Turkey goes to polls

By Yang He Source:Global Times Published: 2014-3-28 0:53:03

A Justice and Development Party supporter waves an AKP flag during a rally in Istanbul on Sunday. Prime Minister Recep Tayyip Erdogan rallied hundreds of thousands of supporters on Sunday, dismissing accusations of intolerance by Western and domestic critics. "I don't care who it is. I'm not listening," he said to cheers. Photo: AFP

Turkey Prime Minister Recep Tayyip Erdogan heads to Sunday's local elections hopeful of prolonging his 13 years in power, despite ongoing domestic unrest and the lingering controversy from a recent corruption scandal.

The municipal local elections in the capital and other major cities are the first time that Turks will have gone to the ballot box since the battles between police and protesters in June. The eight lives lost in that crackdown have fueled political upheaval ever since.

Erdogan's reaction to his critics, branding them "terrorists," has caused further divisions between his government and the voting public.

"We will teach them a big lesson on March 30 ... and claim victory," Erdogan, 60, screamed to a crowd of his supporters at a mass rally in Istanbul last week, one of dozens of events he has attended on the election trail.

The prime minister's office has moved to declare the leaked YouTube recording - where Erdogan is alleged to have discussed the concealment of large sums with his son on the telephone - a fake.

Erdogan has stated that he may ban YouTube and Facebook, where many posts have exposed the corruption that currently mires the government. 

In his latest attempt to control social media in Turkey, Erdogan has banned Twitter earlier this week. The opposition had earlier posted audio recordings on the social media site, which alleged Erdogan was involved in a corruption scandal.

But according to local media reports, the Ankara administrative court on Wednesday overturned the government's controversial Twitter ban and was set to inform the telecommunications regulator of the decision.

Erdogan's ban on the social media site caused outrage within Turkey and around the world, becoming another millstone for the prime minister and his Islamic-rooted Justice and Development Party (AKP) ahead of Sunday's election.

Civil unrest

Aside from the lingering controversy from the corruption scandal and Twitter ban, domestic unrest continues in Turkey.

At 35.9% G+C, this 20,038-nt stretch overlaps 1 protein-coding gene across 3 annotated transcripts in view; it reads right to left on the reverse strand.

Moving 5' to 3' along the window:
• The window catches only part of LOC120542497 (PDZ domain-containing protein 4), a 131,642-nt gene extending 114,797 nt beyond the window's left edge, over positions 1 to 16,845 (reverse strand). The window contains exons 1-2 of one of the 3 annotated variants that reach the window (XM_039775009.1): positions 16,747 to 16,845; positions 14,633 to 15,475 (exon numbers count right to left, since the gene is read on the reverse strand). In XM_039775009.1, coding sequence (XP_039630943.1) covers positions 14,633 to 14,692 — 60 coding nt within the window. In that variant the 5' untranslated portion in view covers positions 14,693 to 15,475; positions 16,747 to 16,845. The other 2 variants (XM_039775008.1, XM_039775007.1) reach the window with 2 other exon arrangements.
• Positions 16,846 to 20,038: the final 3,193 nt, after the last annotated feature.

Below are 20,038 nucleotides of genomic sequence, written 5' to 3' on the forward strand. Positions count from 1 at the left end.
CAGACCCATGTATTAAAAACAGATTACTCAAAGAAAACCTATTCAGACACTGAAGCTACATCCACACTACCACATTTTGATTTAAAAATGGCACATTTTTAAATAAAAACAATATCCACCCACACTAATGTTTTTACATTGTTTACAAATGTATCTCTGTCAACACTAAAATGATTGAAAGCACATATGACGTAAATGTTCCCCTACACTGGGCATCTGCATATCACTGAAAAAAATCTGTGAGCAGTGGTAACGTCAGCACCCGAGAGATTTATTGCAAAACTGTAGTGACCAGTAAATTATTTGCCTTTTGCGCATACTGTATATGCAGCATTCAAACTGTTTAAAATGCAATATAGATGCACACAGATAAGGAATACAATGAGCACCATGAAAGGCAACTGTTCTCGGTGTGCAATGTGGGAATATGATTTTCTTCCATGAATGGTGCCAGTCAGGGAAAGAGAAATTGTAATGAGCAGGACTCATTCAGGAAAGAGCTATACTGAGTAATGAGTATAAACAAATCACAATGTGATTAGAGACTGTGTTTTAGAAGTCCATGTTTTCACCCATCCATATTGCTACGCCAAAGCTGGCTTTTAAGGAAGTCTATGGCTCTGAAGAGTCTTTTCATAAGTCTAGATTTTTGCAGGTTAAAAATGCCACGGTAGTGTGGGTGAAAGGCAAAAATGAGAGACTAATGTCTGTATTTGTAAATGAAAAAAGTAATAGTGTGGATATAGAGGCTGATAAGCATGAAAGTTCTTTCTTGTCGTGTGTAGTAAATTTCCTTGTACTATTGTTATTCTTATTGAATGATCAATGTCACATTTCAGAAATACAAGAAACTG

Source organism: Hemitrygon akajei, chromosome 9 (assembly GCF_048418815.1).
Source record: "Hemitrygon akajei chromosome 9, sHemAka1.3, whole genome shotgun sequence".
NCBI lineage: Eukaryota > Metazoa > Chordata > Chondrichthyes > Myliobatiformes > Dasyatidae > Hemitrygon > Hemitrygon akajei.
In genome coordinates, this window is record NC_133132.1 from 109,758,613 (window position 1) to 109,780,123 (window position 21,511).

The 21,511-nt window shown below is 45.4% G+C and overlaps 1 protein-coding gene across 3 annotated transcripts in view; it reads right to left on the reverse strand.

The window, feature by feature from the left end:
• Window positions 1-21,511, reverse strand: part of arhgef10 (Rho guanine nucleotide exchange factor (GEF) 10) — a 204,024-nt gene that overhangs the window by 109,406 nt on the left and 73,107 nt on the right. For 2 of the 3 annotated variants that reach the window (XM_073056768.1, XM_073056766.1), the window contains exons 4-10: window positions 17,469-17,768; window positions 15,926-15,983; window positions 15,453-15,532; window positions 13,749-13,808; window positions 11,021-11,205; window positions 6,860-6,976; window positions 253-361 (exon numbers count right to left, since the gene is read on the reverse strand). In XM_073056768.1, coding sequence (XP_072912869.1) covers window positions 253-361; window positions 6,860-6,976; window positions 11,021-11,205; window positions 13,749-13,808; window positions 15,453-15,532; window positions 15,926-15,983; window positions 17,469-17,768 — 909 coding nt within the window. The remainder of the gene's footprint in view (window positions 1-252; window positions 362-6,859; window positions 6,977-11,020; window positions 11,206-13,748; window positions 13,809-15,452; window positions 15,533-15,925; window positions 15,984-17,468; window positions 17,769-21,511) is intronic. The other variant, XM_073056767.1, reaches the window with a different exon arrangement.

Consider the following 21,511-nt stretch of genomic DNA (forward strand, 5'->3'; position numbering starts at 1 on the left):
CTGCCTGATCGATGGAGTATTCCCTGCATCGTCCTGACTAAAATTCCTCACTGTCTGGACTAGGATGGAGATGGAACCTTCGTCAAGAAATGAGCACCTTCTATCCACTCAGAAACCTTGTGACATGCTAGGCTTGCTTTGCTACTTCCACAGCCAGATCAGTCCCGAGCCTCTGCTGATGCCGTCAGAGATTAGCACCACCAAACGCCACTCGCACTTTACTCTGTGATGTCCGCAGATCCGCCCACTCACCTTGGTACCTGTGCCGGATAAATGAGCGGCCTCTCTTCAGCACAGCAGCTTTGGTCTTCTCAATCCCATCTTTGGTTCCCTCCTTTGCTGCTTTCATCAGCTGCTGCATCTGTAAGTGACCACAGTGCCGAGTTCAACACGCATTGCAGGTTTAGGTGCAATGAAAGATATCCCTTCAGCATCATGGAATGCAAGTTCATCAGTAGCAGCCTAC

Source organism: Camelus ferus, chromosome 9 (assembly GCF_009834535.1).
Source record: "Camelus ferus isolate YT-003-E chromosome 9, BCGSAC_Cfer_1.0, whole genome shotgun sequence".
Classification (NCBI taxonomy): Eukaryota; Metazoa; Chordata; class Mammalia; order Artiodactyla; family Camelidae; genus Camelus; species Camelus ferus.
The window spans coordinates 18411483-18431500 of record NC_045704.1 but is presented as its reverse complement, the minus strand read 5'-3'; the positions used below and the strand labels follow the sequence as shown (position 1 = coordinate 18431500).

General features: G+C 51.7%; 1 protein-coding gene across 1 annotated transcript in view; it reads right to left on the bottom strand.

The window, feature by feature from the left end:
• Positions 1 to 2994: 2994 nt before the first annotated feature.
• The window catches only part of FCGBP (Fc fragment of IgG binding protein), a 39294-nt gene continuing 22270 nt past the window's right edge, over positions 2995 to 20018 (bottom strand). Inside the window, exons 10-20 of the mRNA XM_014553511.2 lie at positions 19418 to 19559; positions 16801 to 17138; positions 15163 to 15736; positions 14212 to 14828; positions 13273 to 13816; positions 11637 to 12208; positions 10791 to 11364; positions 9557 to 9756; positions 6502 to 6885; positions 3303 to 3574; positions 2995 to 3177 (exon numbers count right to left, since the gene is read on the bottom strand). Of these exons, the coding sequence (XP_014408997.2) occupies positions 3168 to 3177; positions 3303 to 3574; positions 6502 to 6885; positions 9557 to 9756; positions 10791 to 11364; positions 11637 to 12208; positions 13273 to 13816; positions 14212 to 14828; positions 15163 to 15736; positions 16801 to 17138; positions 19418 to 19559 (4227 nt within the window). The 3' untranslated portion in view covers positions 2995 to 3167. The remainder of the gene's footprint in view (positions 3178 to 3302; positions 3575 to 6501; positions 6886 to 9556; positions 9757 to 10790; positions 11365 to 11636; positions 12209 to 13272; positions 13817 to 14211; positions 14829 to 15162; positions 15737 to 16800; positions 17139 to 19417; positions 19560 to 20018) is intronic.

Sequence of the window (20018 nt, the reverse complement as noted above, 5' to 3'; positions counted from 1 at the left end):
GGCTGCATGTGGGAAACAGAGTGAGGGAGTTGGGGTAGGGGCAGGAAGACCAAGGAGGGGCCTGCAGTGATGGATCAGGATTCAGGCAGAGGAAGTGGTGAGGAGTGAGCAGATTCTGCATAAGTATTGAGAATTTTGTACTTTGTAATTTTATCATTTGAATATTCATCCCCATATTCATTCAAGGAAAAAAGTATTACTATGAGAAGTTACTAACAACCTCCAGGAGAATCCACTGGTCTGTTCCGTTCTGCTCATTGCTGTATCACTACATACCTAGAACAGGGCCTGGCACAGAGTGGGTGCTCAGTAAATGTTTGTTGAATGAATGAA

Violence across the country greeted the funeral of Berkin Elvan on March 11. The 15-year-old died after nine months in a coma after being struck in the head by a tear gas canister while shopping for bread during the street protests against Erdogan in June. 

The new unrest adds yet more pressure on the government and Erdogan has acknowledged that the local elections will essentially act as a referendum on his rule.

Li Shaoxian, a research fellow with the China Institutes of Contemporary International Relations, told the Global Times that aside from the earlier cabinet reshuffle and the scandal of the leaked telephone recording, the core issue of the unrest is the continuous political conflict.

After three of his ministers resigned in the aftermath of the alleged corruption scandal, Erdogan reshuffled his cabinet.

"One of the main causes of the unrest in Turkey is the power conflict between Erdogan and [outspoken critic and Muslim leader] Gulen, who has a strong impact on Turkish politics. After going abroad in the 1990s, Gulen has controlled his support base remotely, which has formed a net around Erdogan," Li said.

Fethullah Gulen, a Turkish preacher, scholar and Islamic opinion leader, who is currently in Pennsylvania, US, is the founder of the Gulen Movement, which has a strong following in Turkey and Central Asia.

Yin Gang, a research fellow with the Chinese Academy of Social Sciences Institute of West-Asian and African Studies, shared a similar view with Li, saying the essential reason for political unrest in Turkey is that policies implemented by Erdogan provoked furious dissatisfaction from the supporters of the Gulen Movement.

"The situation in Turkey has arisen because the opposition is dissatisfied with the strong political stand of Erdogan and the corruption scandals of the government," Yin said.

Election challenge 

Erdogan has said that he is ready to relinquish power if his AKP loses the March 30 elections, according to an AFP report on March 5.

However, a recent Reuters report suggests that the prime minister and his ruling party will still be in power based on pre-election polling.

"It is quite difficult to destabilize the ruling position of Erdogan, even with forces associated with Gulen opposing the regime," Li said. "The oppositional force is still relatively weak compared to the government and no force can replace Erdogan's ruling position."

"Erdogan has his own methods in managing the impact from the oppositional force on his regime, which is shown in the reshuffling of his cabinet and removing corrupt police from office," he said.

When talking about the reason for Erdogan's dominance in the poll, Li said it was closely connected with the economic growth under Erdogan's rule since 2002.

"Turkey has made extraordinary progress in the economic field over the last 10 years, especially during an era when the world economy is experiencing depression. Erdogan should be given credit for those achievements."

However, Yin said that the current unrest and corruption scandal will overshadow Erdogan's regime and the result of the election to some extent.

"Erdogan's corruption is not confirmed yet, but if and when it turns out to be true the situation may bring a great change to the regime."

He said Erdogan's priority was still to "clear his name from the corruption scandal from legal aspect."

"Whether the regime would be 'overthrown' remains unclear," Yin said.

Agencies contributed to this story

Posted in: Europe

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